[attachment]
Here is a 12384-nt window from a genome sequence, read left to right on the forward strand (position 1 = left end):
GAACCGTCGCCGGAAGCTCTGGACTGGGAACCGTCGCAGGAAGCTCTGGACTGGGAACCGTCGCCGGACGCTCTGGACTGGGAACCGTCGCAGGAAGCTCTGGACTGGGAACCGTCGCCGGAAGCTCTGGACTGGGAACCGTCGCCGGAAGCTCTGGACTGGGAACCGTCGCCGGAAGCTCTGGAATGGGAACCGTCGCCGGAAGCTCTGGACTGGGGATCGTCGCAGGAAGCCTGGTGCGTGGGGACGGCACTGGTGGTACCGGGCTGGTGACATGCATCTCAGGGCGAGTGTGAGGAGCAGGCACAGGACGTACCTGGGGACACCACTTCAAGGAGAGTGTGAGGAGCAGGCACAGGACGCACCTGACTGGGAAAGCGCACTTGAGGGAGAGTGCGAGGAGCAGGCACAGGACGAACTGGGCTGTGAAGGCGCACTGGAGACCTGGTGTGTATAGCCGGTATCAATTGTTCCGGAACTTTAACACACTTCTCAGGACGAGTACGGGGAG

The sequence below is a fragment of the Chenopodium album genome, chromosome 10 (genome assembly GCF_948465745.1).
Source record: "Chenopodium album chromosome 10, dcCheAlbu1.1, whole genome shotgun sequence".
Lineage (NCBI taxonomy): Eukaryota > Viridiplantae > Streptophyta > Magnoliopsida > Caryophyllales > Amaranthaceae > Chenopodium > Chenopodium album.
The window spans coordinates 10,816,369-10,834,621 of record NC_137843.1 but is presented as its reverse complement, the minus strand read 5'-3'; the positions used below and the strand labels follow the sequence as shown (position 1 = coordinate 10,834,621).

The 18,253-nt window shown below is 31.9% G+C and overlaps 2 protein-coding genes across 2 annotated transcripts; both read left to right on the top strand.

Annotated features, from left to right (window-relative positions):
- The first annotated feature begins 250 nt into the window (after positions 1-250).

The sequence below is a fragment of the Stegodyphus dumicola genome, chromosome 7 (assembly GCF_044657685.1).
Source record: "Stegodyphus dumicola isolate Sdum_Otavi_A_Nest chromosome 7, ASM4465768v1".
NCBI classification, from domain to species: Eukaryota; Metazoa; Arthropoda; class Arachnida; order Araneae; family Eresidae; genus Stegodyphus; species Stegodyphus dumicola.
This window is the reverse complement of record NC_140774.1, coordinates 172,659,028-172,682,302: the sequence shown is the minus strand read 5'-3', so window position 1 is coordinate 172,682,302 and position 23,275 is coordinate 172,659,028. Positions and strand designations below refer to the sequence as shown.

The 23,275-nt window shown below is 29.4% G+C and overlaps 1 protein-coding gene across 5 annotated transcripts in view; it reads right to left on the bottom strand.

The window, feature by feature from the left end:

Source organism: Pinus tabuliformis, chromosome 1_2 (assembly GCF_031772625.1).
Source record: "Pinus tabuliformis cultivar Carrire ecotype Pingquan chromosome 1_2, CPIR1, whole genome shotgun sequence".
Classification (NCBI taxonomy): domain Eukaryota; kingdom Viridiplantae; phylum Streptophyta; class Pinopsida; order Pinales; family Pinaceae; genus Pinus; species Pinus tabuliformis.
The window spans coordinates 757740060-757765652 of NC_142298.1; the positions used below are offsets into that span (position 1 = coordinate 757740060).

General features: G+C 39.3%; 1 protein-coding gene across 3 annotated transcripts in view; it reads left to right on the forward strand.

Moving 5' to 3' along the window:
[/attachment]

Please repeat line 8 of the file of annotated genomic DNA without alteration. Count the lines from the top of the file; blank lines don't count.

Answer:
Annotated features, from left to right (window-relative positions):